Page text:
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Stencil Shadows Patented!? WTF!

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It has been brought to my attention that two guys named William Bilodeau and Michael Songy have filed a patent for a stencil shadow technique (Carmack''s reverse I believe). View their patent claim here Anyone care to comment on any implications of this patent or similar ones. I think it is rediculous for people to patent algorithms like this. What are the odds of this patent actually being enforced? Will these guys have the ability to sue all game developers so they have to pay royalties to use stencil shadows? I find this very hard to believe. I am under the impression that basically anything you pay to be patented will be awarded whether there is proven merit for it or not and the place where things are sorted out is when they go to court. This still is a pain in the ass for the people who get sued by people trying to enforce these rediculous patents. Anyone know of any precedents for software patents? ATS

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Dude, the people who issue these patents are morons. It really doesn''t matter how long it''s been known, or how simple it is. Half the time you''ll get it regardless. One day I swear to god someone''ll patent the wheel.

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It says "filed: October 13, 1999" (4 years ago) so..

Sounds to me like a couple of guys who found out creating software is harder then they thought, so they thought they''d make some quick cash by sueing anyone that used ''thier'' algorithm by patenting it ("hey, it''s the American way" )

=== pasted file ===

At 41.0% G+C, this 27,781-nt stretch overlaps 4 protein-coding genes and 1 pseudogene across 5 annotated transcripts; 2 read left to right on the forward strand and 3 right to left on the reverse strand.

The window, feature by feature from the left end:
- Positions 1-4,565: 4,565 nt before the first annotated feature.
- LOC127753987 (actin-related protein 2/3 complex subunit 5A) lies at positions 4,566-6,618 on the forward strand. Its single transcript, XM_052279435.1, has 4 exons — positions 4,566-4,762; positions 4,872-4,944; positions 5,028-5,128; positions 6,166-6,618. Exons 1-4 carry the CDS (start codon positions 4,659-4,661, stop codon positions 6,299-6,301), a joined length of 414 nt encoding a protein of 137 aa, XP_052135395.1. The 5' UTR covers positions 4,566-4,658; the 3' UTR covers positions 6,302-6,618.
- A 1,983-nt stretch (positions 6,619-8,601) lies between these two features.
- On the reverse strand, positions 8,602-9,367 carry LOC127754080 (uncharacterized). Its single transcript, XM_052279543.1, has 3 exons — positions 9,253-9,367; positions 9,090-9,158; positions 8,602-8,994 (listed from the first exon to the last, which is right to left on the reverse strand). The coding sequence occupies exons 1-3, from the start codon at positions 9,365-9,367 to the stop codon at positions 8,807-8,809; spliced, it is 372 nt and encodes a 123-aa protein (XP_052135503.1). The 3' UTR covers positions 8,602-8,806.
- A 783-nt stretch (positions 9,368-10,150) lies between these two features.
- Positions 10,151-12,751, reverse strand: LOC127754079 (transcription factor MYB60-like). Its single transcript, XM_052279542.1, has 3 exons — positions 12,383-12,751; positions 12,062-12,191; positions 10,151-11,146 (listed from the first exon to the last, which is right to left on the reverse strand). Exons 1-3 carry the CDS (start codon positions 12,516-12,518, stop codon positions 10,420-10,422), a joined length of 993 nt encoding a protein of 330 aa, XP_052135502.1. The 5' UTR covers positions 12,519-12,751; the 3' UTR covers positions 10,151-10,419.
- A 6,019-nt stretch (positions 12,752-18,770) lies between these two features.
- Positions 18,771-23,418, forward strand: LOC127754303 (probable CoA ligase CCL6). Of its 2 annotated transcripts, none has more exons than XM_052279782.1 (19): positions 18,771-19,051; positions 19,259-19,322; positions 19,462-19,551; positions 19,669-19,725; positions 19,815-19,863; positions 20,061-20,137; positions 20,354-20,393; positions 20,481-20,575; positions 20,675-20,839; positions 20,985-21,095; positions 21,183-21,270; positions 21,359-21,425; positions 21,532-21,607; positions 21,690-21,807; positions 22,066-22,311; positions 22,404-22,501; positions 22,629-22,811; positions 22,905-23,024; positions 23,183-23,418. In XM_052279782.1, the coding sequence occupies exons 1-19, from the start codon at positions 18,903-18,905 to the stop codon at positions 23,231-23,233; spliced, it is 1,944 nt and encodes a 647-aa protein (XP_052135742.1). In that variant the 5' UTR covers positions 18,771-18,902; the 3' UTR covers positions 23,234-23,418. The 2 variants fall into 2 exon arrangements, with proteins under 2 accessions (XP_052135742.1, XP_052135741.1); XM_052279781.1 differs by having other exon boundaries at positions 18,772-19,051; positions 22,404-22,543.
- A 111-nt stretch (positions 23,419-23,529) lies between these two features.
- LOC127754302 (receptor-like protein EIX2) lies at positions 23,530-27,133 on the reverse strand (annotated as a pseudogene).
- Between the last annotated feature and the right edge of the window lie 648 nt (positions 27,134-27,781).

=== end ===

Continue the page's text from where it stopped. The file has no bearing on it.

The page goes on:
I don''t have any 3D programming experience, but it sounds like some algorithm to create shadows, which can be done in many ways. And proving, in court, that a certain program draws shadows using the "patented algorithm" is not practicle, and also hardly worth the effort.

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quote:
Original post by cowsarenotevil
Why does no one actually read my posts? They are NOT making money off of it, because it''s illegal. They have as much of a chance of winning a legal battle as a dead monkey.


Please do not spread incorrect information. Software patents are perfectly legal in the US and Japan. They have always been, and they are aggressively enforced over there (for example the marching cubes algorithm, GIF and MP3 compression, CSS encryption, the infamous SCO vs. Linux trial, etc). Until now, software patents are illegal in Europe. They will decide in 3 days, if they will remain illegal or if a US-style model is adopted (I hope not).

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quote:
Original post by Yann L
Please do not spread incorrect information. Software patents are perfectly legal in the US and Japan. They have always been, and they are aggressively enforced over there (for example the marching cubes algorithm, GIF and MP3 compression, CSS encryption, the infamous SCO vs. Linux trial, etc). Until now, software patents are illegal in Europe. They will decide in 3 days, if they will remain illegal or if a US-style model is adopted (I hope not).



Oh really? I did not know that (I didn't now that those were US patents, I just thought that many programs refraind from using them because they were illegal in some countries). My mistake.

EDIT: Does that mean I can go and patent a bunch of open source programs now?

[edited by - cowsarenotevil on September 21, 2003 3:39:54 PM]

[edited by - cowsarenotevil on September 21, 2003 3:40:44 PM]

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quote:
Original post by cowsarenotevil
EDIT: Does that mean I can go and patent a bunch of open source programs now?


If you can prove you invented the algorithms (or you have enough money to shut up the original inventor, which is unfortunately often the case), then yes. But you'll have to go through a long and expensive process, until you get your patent granted (or not). And you will not be able to enforce those patents in countries that do not recognize them.

BTW, to prevent any misunderstandings: you cannot patent programs, only copyright them. You can patent algorithms, concepts or processes.


[edited by - Yann L on September 21, 2003 4:27:06 PM]

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